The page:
Making a movie about people talking of the interstellar war.

Happy new year, everyone.

As stated in my recent threads, I am thinking (as always) of doing that film. One low-cost way of doing it is to have actors talking about the interstellar war, as opposed to showing the combat scenes. I have started a background fictional history of the war, with the introduction and the epilogue. The history is by the defeated Enemy General (EG), who writes it while in prison.

As I understand it, the rule of thumb is that, to adapt prose to film, one page of prose would equal one minute of film, but a history can be lengthened or shortened.

I am thinking that the film, to keep it as low as possible, should have one set of scenes where the EG talks to his counterpart, then another set of scenes where a reporter talks to survivors of the war, and so on. And, to splurge a bit, we can always have a dance scene.

The regulars here know film better than me, but many good movies have been done with inexpensive sets - examples are "Same Time, Next Year", and Hitchcock's "Rear Window".
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I am thinking that the film, to keep it as low as possible, should have one set of scenes where the EG talks to his counterpart, then another set of scenes where a reporter talks to survivors of the war, and so on.

Then you have to write it that way. Check out both the novels and mini-series "The Winds Of War" and "War And Remembrance." General Armin von Roon is a fictional German general who, in the novels, writes books about the German view of WWII while serving his prison sentence for war crimes; in the miniseries he's more "active" as a character.

The regulars here know film better than me, but many good movies have been done with inexpensive sets - examples are "Same Time, Next Year", and Hitchcock's "Rear Window".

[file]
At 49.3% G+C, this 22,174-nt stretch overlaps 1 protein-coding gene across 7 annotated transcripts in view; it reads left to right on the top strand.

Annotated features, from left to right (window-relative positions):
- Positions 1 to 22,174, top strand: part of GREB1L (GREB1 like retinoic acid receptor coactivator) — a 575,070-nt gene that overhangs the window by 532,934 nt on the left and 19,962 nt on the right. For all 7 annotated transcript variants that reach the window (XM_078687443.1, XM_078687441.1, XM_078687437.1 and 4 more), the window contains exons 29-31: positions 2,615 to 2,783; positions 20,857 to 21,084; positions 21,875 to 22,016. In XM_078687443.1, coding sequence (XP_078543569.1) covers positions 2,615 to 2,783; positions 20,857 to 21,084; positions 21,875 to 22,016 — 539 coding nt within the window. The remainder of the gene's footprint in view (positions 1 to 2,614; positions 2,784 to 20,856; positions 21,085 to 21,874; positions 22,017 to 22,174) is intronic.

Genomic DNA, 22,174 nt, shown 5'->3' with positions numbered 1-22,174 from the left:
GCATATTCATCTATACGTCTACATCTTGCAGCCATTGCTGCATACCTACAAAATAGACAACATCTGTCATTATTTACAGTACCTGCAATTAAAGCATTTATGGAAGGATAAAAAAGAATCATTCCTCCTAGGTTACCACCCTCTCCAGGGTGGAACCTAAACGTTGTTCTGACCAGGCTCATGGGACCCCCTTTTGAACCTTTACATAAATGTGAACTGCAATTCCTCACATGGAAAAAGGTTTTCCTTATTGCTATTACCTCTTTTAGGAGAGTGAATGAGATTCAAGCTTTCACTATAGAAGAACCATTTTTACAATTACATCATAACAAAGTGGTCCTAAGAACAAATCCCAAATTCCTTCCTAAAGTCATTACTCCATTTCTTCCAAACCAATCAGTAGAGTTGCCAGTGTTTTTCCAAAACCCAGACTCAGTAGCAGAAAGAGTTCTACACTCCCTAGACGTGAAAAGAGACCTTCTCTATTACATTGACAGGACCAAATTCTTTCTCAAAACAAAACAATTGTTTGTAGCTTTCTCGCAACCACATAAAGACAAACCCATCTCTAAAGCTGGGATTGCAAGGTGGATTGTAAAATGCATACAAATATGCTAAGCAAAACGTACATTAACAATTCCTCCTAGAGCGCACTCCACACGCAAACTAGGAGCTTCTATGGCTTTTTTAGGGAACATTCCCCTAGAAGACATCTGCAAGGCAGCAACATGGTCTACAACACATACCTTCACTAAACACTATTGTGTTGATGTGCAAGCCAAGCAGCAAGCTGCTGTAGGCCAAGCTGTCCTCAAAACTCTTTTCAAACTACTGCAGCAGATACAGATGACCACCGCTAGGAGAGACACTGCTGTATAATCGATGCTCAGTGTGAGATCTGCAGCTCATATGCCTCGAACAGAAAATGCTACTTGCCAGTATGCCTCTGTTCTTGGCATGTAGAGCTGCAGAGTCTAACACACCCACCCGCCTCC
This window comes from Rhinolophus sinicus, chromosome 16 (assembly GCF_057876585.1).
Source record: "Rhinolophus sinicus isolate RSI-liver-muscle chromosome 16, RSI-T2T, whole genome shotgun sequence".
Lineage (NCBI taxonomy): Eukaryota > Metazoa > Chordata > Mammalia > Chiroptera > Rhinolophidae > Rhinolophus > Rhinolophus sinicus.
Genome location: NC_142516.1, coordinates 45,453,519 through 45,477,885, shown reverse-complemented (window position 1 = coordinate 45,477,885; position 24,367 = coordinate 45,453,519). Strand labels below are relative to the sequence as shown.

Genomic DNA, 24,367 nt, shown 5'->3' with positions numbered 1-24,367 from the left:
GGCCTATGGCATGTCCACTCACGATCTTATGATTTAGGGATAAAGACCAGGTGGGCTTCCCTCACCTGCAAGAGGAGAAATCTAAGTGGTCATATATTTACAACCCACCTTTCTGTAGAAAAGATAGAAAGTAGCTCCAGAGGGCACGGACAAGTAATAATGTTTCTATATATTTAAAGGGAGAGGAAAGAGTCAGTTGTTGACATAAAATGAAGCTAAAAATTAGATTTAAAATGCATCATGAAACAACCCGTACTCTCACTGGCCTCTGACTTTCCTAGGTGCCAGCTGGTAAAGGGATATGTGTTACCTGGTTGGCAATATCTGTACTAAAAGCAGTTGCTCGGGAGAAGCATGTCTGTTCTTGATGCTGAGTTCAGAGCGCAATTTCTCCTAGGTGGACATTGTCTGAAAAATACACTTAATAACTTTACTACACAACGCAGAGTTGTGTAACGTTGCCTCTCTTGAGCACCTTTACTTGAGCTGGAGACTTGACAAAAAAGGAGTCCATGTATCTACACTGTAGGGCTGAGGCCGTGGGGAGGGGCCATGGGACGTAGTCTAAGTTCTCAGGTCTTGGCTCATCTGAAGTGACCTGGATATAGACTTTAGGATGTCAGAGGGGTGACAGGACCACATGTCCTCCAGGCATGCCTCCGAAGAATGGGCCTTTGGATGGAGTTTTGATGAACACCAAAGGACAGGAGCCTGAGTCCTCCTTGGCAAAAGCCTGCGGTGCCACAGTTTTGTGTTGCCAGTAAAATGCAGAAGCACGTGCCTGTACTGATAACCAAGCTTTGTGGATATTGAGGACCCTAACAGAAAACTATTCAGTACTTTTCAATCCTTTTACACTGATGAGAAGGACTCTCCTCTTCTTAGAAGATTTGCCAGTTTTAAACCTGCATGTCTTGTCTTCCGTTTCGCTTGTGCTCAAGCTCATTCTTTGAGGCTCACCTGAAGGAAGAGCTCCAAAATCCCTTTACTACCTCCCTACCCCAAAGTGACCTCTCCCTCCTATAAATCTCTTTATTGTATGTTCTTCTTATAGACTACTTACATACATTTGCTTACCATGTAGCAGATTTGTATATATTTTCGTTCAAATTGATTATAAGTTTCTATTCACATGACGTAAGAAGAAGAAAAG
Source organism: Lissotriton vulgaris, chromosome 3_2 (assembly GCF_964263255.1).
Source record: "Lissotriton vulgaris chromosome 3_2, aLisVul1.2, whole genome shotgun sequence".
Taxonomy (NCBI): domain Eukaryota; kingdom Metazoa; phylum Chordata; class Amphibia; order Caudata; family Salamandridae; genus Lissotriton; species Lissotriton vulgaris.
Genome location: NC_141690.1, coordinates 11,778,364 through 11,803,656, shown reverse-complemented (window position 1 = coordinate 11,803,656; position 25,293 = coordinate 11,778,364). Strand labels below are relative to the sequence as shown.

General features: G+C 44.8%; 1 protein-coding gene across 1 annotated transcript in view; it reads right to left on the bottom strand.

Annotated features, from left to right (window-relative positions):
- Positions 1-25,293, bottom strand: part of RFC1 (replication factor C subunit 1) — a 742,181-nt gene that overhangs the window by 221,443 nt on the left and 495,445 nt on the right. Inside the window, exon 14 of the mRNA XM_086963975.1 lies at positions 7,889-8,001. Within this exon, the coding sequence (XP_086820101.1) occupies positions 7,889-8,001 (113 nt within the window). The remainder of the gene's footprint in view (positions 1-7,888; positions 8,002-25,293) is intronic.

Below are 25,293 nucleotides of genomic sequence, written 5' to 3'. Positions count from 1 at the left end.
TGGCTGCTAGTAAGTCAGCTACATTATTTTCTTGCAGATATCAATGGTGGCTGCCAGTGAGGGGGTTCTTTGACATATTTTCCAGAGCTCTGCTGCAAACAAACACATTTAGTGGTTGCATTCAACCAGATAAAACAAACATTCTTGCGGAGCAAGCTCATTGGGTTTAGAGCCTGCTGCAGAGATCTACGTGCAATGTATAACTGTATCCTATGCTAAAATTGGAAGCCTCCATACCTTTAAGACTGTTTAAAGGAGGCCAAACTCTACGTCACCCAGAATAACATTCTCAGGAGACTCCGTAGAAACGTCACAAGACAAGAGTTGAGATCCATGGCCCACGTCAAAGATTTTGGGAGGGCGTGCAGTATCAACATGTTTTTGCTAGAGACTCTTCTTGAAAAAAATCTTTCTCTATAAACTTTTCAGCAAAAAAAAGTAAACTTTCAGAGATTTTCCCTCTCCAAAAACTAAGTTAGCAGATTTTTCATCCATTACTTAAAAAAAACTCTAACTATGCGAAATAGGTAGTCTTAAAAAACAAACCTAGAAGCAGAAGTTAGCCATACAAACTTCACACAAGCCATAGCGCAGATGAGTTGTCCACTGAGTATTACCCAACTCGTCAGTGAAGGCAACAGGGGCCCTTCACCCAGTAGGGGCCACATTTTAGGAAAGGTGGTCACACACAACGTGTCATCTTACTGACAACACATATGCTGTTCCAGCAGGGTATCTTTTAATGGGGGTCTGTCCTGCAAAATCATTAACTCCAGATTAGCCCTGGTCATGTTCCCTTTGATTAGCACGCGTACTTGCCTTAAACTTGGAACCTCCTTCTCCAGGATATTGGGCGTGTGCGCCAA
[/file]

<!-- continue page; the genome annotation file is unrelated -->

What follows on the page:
There's also Hitchcock's "Rope" (one room) and "Lifeboat" (but tough to shoot on the water) as 'contained' films. "Twelve Angry Men" (based on a play) is another small set film - 95% is in the jury room; the rest is in the bathroom or outside the courthouse. "127 Hours" is another contained film.
Happy New years!

I have to second alcove's "12 Angry Men" reference. You'd have a hard time finding a better example of a dialogue focused film that achieved such an exceptional result. A masterclass in the dramatists side of the directing spectrum. Also one of the best films I've ever seen period.

I absolutely understand the thinking that would lead to an all exposition movie, but personally, I'd advise against it. A far more effective approach would be to film a very limited scenario. A good recent example that worked was "7500" where the entire film took place on a plane, and the majority of the runtime within just the cockpit. They weren't telling the story of the movie, it was going on around them, and the conversation drove the plot as it happened.

1. Value in art is based in rarity to a large degree, and because this course of action is so logical, about a million people have tried it. It's a cost saving approach, and has become unintentionally synonymous with low quality productions.

2. I had this same idea in the early years, and had to have a more veteran filmmaker explain it to me. It's complicated, but basically you need to have viewers constantly engaged, and if your film is all talk, you are going to need riveting actors. They will cost a lot more, and there goes your savings. I'd recommend "The King's Speech" as a film that relies on dialogue, and has about the minimum caliber of actors that were needed to pull it off flawlessly. It ran about 30 million if memory serves. They were excellent actors, but that's my point. Tom Sizemore and Bruce Willis would not have been able to pull off that movie.